The handling of illegally captured wallabies in Cao Bang has created confusion.
The wallabies, not native to Vietnam, can’t be released into the environment, and the state’s rescue center has limited resources for their lifelong care. Authorities found a fourth wallaby on November 11, abandoned by wildlife traffickers.
While awaiting source verification, the wallabies are temporarily kept in Thach An District’s Forestry Inspection. Cao Bang’s forestry authorities are uncertain how to deal with these creatures as they aren’t permitted in Vietnam, and information about them is scarce.
Experts suggest these wallabies, originating from Australia, aren’t invasive species. According to Regulation No. 29/2019 from the Ministry of Agriculture and Rural Development, options for handling forest animals include releasing them into the natural environment, rescue, transfer to zoos or research facilities, selling, or disposal.
However, since the wallabies are non-native, releasing them into the natural environment is prohibited. They are healthy, not showing signs of disease, making rescue or disposal inappropriate.
Animal rescue specialists emphasize caution if transferring them to the rescue center in Lao Cai, to prevent cross-infection. Asian Animal Organization recommends against releasing non-native animals into the wild.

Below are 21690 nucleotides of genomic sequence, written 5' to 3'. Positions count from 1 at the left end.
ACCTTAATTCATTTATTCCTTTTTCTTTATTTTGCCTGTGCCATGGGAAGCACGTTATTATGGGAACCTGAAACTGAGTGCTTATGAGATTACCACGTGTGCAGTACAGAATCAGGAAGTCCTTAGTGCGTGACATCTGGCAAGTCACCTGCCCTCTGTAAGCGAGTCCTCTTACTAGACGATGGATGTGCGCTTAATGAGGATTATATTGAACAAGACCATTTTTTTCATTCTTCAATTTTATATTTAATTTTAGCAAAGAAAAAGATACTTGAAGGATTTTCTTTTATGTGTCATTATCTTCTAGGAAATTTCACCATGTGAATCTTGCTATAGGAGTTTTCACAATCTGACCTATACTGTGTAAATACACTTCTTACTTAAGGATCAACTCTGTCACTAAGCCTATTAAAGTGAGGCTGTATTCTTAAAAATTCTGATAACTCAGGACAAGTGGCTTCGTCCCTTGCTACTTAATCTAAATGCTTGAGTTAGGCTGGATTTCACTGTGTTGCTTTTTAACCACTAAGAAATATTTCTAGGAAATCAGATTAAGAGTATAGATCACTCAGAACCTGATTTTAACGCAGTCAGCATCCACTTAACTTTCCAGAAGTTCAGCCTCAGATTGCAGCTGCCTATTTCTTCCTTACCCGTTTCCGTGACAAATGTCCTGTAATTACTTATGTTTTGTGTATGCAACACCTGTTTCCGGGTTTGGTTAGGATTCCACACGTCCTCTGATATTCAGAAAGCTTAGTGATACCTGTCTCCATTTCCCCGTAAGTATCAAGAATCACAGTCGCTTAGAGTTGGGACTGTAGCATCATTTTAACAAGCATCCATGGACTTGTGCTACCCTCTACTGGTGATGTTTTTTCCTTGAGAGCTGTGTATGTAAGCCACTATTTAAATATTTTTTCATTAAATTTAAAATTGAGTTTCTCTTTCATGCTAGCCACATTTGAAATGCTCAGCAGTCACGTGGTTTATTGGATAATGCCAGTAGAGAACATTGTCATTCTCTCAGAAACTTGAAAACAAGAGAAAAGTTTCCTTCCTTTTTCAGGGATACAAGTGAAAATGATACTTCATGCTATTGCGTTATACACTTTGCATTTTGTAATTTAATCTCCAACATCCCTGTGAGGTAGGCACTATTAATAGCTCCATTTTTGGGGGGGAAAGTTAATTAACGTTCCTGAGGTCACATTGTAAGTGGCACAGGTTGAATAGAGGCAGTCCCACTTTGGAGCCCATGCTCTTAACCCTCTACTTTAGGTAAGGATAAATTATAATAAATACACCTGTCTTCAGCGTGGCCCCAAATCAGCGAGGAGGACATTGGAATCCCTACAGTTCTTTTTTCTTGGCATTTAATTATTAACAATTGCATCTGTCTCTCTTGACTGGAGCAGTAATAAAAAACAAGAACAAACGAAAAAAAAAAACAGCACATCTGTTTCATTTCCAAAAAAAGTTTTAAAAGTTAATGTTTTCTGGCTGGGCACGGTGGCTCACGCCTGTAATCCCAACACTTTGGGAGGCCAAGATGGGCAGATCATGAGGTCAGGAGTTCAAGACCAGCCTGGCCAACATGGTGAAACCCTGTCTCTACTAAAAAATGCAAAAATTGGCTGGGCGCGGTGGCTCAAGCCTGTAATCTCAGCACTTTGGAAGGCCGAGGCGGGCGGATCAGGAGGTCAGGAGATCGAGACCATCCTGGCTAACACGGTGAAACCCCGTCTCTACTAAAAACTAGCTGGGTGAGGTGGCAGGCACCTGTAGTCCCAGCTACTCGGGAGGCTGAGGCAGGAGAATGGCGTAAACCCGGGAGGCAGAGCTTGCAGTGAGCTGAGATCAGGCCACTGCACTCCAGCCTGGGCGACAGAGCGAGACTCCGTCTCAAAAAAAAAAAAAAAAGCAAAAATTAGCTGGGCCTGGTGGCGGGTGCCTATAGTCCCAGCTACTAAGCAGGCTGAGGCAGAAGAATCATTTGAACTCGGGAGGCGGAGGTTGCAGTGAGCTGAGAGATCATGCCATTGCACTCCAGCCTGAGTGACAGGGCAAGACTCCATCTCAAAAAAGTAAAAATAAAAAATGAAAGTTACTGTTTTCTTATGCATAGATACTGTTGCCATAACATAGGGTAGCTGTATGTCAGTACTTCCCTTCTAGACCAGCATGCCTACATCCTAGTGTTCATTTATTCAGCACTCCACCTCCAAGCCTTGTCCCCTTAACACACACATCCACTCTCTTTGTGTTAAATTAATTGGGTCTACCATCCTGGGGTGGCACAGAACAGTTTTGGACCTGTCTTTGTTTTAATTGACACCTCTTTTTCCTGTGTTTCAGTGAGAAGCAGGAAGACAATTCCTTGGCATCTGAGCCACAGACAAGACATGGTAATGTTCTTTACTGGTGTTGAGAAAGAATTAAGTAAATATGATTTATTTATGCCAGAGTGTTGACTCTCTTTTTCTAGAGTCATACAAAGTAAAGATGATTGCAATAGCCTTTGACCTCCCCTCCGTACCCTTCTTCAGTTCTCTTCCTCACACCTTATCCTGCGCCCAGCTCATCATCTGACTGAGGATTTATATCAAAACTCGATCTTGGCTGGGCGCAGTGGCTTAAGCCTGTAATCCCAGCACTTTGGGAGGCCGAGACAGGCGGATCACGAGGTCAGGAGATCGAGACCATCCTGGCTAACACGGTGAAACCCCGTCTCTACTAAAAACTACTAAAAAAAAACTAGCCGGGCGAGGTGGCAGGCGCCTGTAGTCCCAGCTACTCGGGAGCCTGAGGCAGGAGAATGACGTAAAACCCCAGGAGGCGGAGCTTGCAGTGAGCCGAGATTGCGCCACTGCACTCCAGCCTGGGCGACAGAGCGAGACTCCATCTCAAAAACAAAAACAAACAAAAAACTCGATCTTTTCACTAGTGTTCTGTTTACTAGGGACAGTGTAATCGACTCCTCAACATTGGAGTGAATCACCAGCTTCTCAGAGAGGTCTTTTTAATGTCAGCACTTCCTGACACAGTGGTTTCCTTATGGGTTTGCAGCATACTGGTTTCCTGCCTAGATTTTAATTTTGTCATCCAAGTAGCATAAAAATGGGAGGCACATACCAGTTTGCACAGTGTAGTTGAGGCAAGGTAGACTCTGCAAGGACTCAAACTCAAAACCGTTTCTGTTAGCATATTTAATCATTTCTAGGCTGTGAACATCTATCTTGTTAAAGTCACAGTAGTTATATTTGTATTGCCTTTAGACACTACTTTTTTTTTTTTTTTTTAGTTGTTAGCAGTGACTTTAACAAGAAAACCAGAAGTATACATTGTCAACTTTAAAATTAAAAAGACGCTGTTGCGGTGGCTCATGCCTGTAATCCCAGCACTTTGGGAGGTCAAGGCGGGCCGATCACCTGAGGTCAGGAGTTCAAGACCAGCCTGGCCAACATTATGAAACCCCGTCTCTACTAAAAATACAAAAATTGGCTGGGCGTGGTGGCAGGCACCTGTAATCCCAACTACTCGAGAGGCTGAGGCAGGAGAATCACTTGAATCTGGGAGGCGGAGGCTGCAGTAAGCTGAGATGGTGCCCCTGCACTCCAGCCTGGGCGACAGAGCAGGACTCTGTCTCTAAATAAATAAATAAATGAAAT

State rescue centers in Vietnam lack resources, making it challenging to care for additional species. The suggestion is to place the wallabies in a safari wildlife park rather than burdening already stretched rescue centers.
Despite being prohibited in Vietnam, wallabies have entered the country through unofficial channels in recent years, sold for ornamental purposes, and bred by some farms.
A wallaby is a small or middle-sized macropod native to Australia and New Guinea, with introduced populations in New Zealand, Hawaii, the United Kingdom and other countries. They belong to the same taxonomic family as kangaroos and sometimes the same genus, but kangaroos are specifically categorised into the four largest species of the family. The term “wallaby” is an informal designation generally used for any macropod that is smaller than a kangaroo or a wallaroo that has not been designated otherwise.